aerospace engineer testing airplane model in transonic pressure tunnelFigure 1. A kite surfer uses the forces created by the wind and the kite to propel himself over the water. (Wikipedia, 2009.)

In this aerodynamics science fair project, you will build a variety of kites and determine which design is best for flying at low wind speeds. An electric fan will provide the wind, or you can perform the experiments outdoors using "real wind". You will measure the wind speed with a handheld anemometer. An anemometer measures wind speed by measuring how fast the wind makes a fan blade turn. As the wind blows, it spins the fan blades and a tiny generator to which they're attached. The generator produces a voltage that is proportional to the speed of the wind, and which is measured by an electronic circuit that gives an instant readout of the wind speed on a digital display. Get those creative juices flowing and let's get started!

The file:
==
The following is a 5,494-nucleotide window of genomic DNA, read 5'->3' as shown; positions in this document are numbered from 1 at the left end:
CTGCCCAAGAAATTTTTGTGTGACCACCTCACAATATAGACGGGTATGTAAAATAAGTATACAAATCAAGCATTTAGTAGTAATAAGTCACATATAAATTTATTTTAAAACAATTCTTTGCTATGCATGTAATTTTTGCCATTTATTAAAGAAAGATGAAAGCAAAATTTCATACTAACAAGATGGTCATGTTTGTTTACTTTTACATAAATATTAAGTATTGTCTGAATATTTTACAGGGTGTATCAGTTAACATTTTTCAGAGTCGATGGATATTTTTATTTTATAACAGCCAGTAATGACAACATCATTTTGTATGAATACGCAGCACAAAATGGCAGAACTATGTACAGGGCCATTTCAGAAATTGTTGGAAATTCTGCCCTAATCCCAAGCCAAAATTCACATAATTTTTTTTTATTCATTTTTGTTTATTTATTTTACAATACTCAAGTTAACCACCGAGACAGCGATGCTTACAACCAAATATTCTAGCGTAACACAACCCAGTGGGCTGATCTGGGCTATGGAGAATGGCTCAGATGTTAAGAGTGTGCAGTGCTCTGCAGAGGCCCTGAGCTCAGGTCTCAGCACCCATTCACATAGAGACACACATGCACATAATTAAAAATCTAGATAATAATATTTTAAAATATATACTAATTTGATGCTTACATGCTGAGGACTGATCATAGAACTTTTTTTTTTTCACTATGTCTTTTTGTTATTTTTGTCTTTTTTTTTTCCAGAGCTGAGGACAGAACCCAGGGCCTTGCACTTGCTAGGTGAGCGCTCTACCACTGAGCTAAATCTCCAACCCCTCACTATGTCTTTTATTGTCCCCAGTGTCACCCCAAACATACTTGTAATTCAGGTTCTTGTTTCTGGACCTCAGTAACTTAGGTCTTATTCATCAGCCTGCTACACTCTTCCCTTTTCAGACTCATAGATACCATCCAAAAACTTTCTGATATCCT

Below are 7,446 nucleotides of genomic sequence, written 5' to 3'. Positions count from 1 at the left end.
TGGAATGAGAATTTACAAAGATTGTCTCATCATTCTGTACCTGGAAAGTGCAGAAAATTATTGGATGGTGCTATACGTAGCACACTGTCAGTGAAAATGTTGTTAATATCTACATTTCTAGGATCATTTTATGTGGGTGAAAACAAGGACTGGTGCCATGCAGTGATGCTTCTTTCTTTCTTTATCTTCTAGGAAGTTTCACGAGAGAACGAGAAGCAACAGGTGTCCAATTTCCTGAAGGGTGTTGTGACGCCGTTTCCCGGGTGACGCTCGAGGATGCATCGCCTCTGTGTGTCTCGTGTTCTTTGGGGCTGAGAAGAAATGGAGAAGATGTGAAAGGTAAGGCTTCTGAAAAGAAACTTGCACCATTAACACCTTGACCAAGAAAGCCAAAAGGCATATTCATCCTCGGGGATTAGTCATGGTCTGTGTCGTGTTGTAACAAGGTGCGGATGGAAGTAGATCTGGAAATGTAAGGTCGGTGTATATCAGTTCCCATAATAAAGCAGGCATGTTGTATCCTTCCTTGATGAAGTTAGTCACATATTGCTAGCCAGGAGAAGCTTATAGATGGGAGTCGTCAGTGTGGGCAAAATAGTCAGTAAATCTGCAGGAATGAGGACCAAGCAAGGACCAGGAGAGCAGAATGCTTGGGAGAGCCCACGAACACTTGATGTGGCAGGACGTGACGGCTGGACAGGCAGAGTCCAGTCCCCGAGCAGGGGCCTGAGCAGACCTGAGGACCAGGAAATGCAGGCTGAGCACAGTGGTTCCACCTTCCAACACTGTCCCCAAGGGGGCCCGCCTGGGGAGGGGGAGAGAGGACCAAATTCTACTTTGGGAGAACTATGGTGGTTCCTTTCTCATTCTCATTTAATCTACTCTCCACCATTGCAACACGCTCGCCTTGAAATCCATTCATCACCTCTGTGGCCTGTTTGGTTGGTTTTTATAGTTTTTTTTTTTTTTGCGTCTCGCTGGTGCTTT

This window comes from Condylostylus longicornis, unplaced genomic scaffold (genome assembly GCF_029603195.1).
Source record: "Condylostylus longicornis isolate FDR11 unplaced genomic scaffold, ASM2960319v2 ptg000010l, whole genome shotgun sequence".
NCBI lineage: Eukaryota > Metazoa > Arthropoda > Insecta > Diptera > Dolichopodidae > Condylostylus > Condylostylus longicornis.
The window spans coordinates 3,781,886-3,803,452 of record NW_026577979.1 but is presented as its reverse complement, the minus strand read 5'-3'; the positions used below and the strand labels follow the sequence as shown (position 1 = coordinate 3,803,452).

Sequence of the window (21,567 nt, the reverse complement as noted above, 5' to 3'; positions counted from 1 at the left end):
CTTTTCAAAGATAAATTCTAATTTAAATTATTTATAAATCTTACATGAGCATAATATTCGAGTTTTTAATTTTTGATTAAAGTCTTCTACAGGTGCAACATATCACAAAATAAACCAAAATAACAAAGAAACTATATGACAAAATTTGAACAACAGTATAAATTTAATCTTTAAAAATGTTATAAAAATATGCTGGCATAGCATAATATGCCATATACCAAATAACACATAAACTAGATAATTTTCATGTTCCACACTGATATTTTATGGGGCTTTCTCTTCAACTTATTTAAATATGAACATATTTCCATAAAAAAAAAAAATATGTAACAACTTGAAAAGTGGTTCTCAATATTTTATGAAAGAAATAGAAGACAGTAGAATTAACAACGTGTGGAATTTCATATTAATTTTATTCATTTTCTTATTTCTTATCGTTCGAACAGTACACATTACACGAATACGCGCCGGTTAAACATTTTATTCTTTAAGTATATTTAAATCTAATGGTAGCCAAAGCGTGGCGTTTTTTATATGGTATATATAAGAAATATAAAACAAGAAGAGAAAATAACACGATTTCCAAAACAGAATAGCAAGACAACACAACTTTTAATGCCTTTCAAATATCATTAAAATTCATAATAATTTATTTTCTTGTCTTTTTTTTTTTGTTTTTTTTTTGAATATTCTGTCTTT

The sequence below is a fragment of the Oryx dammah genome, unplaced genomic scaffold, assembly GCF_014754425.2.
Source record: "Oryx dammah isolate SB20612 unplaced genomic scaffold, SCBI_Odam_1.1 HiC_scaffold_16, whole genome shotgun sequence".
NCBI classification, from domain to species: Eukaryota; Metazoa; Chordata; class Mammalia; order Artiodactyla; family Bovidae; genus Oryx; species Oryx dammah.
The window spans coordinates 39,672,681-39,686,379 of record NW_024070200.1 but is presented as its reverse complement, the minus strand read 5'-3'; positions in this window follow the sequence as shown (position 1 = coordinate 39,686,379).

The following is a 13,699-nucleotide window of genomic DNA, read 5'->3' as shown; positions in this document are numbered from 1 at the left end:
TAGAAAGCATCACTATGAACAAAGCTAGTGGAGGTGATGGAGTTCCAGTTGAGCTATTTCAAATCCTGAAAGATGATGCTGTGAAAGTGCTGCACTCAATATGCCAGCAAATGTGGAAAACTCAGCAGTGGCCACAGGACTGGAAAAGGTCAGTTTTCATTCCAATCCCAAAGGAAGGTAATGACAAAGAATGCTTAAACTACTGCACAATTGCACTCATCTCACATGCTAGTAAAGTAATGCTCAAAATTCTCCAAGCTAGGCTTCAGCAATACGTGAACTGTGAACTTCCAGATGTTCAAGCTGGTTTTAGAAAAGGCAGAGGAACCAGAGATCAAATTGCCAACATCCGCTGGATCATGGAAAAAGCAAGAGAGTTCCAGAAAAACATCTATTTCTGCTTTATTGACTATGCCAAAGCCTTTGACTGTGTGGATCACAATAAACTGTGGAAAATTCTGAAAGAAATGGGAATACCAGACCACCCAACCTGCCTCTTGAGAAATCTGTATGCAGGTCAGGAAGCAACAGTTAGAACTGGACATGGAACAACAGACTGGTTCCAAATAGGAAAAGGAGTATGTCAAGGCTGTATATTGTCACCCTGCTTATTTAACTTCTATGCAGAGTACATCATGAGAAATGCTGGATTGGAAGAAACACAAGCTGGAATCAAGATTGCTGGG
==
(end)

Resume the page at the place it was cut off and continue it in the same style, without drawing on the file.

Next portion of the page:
Terms and Concepts

    Aerodynamic forces Lift Anemometer Generator Voltage

Questions

    Based on your research, what are the parts of a standard diamond kite? What are some of the different kinds of anemometers used to measure wind speed?

Bibliography

This informative site also has a kite simulator, called KiteModeler, to let you study the forces on a kite. You can then build a kite based on your design and compare the results with the computer program.

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Materials and Equipment

    Materials for making kites; read through the Experimental Procedure for additional information. Tape measure Lab notebook Masking tape Meterstick Washable marker Helpers (2, in addition to you) Framing square or other tool to measure right angles; available at your local hardware store